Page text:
GHB, aka "liquid ecstasy"

Dear Alice,

A lot of my friends have made the switch from Ecstasy to GHB. I do X sometimes when I go to clubs, and this is fine for me. I'm just wondering what GHB is, and if I'm missing a good time by sticking with tradition.

—X is Enough

Dear X is Enough,

Gamma hydroxybutyrate (GHB) is often called "liquid ecstasy" because like X, it inspires a tendency to be touchy-feely and relaxed. However, its overall impact is more sedative than ecstasy, as GHB is a powerful relaxant and sleep-inducer, whereas X is an activity-inducing amphetamine. In fact, X is sometimes taken with GHB to counteract GHB's mellowing qualities. GHB and metabolites do occur in very small quantities naturally in the human body and some very limited use of the substance has been approved in the U.S. to treat narcolepsy. Ecstasy and GHB (outside of its limited FDA-approved purposes) are illegal. Here's the scoop on GHB.

GHB, first synthesized in 1960, was used initially as an anesthetic. This use quickly ended because of GHB's lack of analgesic (pain-relieving) properties and its tendency to cause seizure-like activity. GHB came back on the scene again in the late 1980s as a fat-burning supplement for bodybuilders and dieters, but a corresponding rise in GHB-related deaths caused the FDA to make its manufacture and sale illegal. Since then, GHB has been used illicitly as a party drug, prevalent at dance and music clubs as an alternative to ecstasy and amphetamines. In the 1980s, ecstasy became illegal around the same time as GHB, which was banned for similar complications of high-risk side effects and death. Non-medical possession of GHB became illegal in the U.S. in 2000.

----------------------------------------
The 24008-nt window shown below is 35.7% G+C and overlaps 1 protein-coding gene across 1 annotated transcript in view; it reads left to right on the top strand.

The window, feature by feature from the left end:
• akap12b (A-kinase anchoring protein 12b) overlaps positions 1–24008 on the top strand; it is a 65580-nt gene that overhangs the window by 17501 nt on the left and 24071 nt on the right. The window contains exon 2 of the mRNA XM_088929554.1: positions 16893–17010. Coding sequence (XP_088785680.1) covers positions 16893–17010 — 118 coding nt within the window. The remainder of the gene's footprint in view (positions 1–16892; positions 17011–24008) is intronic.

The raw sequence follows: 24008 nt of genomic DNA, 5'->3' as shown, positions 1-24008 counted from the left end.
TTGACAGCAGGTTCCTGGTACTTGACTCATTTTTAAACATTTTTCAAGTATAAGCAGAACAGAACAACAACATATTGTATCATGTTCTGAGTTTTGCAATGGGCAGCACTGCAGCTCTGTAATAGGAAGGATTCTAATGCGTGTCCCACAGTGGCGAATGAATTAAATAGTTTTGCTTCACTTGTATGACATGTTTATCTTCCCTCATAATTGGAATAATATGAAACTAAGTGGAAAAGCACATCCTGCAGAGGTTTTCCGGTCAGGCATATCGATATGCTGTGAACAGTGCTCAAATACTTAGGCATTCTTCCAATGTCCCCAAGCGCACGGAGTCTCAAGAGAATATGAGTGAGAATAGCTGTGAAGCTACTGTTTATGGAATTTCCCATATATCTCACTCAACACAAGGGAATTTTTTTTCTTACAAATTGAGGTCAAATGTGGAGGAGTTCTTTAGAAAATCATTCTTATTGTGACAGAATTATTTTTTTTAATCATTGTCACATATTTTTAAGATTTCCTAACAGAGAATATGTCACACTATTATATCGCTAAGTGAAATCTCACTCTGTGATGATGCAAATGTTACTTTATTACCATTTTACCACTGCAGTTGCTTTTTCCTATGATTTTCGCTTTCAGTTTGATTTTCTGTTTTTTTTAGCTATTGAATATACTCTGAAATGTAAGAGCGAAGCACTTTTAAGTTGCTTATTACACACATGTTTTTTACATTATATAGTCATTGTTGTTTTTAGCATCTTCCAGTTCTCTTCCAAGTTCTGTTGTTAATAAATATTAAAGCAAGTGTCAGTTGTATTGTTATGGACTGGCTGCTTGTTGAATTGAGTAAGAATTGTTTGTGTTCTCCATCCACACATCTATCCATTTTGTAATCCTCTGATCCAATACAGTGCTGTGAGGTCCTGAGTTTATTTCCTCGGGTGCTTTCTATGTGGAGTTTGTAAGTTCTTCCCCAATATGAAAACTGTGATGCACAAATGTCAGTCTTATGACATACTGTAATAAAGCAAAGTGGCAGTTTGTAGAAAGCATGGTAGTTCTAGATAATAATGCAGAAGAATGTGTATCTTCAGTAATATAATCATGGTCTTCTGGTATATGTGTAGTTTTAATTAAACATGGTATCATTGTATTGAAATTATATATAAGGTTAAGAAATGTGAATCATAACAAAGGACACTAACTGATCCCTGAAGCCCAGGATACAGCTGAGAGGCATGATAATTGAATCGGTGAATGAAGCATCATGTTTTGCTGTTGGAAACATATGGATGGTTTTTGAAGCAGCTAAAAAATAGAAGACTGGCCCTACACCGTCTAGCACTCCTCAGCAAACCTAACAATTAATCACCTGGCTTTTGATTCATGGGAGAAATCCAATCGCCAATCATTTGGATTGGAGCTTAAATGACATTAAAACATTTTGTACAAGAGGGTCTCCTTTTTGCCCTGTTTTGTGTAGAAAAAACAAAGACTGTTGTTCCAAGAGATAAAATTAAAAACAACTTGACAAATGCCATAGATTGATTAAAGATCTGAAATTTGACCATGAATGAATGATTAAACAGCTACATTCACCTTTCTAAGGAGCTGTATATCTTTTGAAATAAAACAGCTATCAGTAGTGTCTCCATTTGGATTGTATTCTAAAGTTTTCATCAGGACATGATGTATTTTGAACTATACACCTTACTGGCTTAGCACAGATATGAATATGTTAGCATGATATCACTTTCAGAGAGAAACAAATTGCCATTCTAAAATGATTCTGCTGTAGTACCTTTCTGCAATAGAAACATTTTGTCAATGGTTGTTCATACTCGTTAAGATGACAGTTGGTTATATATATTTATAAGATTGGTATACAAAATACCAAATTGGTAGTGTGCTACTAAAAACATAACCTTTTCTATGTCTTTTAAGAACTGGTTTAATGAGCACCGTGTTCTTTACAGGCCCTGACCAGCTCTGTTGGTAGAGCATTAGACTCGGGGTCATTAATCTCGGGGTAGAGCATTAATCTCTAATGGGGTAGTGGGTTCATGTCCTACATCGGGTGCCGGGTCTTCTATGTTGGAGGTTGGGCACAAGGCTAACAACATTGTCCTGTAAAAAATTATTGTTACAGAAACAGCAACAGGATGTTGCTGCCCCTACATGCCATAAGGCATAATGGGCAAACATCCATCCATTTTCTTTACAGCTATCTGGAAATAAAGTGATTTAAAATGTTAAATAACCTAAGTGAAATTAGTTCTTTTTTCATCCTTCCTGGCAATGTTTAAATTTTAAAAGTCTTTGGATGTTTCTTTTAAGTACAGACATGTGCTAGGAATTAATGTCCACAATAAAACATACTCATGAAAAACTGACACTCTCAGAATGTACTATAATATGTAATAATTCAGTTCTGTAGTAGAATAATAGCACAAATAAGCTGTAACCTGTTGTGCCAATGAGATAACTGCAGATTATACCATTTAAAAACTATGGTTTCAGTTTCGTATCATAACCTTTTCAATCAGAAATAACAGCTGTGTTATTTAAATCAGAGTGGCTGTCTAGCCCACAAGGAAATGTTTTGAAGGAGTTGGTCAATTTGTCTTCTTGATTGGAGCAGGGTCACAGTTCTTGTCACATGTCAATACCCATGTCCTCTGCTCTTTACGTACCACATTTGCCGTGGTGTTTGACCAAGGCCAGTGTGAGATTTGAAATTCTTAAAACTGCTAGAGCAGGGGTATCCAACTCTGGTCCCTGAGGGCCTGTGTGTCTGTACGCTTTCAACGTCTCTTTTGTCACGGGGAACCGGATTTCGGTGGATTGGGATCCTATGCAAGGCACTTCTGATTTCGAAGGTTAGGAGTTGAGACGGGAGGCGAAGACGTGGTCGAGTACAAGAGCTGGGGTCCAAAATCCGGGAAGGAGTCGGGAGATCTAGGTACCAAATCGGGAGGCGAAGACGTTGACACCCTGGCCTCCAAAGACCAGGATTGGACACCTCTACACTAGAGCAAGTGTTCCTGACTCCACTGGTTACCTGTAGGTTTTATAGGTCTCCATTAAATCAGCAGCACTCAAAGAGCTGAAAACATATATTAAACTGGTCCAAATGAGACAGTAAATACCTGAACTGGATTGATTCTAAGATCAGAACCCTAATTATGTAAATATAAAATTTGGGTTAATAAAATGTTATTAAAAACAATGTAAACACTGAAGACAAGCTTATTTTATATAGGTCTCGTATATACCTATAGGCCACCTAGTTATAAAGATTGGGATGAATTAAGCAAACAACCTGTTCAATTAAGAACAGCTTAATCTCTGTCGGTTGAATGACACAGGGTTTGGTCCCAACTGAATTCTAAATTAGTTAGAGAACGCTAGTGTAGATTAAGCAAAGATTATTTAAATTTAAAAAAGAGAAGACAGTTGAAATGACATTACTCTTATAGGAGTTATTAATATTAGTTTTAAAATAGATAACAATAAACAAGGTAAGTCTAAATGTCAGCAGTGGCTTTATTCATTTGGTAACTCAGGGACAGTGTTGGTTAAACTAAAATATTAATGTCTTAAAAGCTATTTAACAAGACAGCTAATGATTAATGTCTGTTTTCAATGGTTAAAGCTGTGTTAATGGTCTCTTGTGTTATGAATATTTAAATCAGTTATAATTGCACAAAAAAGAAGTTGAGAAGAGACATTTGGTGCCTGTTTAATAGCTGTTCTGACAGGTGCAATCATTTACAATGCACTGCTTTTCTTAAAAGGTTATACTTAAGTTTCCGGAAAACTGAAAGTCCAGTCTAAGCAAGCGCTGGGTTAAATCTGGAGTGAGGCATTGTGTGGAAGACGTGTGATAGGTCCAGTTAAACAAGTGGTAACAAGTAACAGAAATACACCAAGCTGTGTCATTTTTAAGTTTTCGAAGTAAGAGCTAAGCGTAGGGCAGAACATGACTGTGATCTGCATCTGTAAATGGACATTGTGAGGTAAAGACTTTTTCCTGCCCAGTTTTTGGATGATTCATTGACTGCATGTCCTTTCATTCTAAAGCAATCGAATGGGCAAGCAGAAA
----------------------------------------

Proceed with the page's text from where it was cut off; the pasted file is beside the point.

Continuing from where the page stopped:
The exact effects of GHB can vary, but those who use GHB generally experience relief from anxiety and increased relaxation, euphoria, and a higher sex drive. As the dose increases, however, the sedative effect of GHB can intensify and lead to sleep, coma, or death. Other factors that can change how GHB affects you are how much you take, the strength of the dose, and your size, weight, and overall health. Overdoses of GHB can also cause memory loss, reduced heart rate, seizures, insomnia, anxiety, and tremors, and when mixed with alcohol, it can result in nausea and difficulty breathing. If mixed with alcohol or benzodiazepines, there is a greater chance of GHB overdose; and if combined with amphetamines or ecstasy there's a greater risk of seizures. With regular use, GHB can cause serious memory problems, heart disease, hallucinations, extreme anxiety, and respiratory issues in the long term.

If your friends are enjoying experimenting with a new drug, you might be tempted to join in, especially to experience a different kind of high. But, they can also bring on new lows and risks. It may be helpful to think about why you're considering trying GHB. Is this something that you're excited about trying and want to do? Or are you only considering it because your friends are doing it? If you're considering joining them, you may consider what types of harm reduction methods you can take, such as being with people you trust, using a clean syringe if you're injecting the drug, testing for fentanyl to avoid consumption of any unintended drugs, and not taking multiple substances at the same time. All substance use comes with risks, but taking these approaches can help you to reduce your risks. 

Last updated Feb 17, 2023
Originally published Oct 17, 1997

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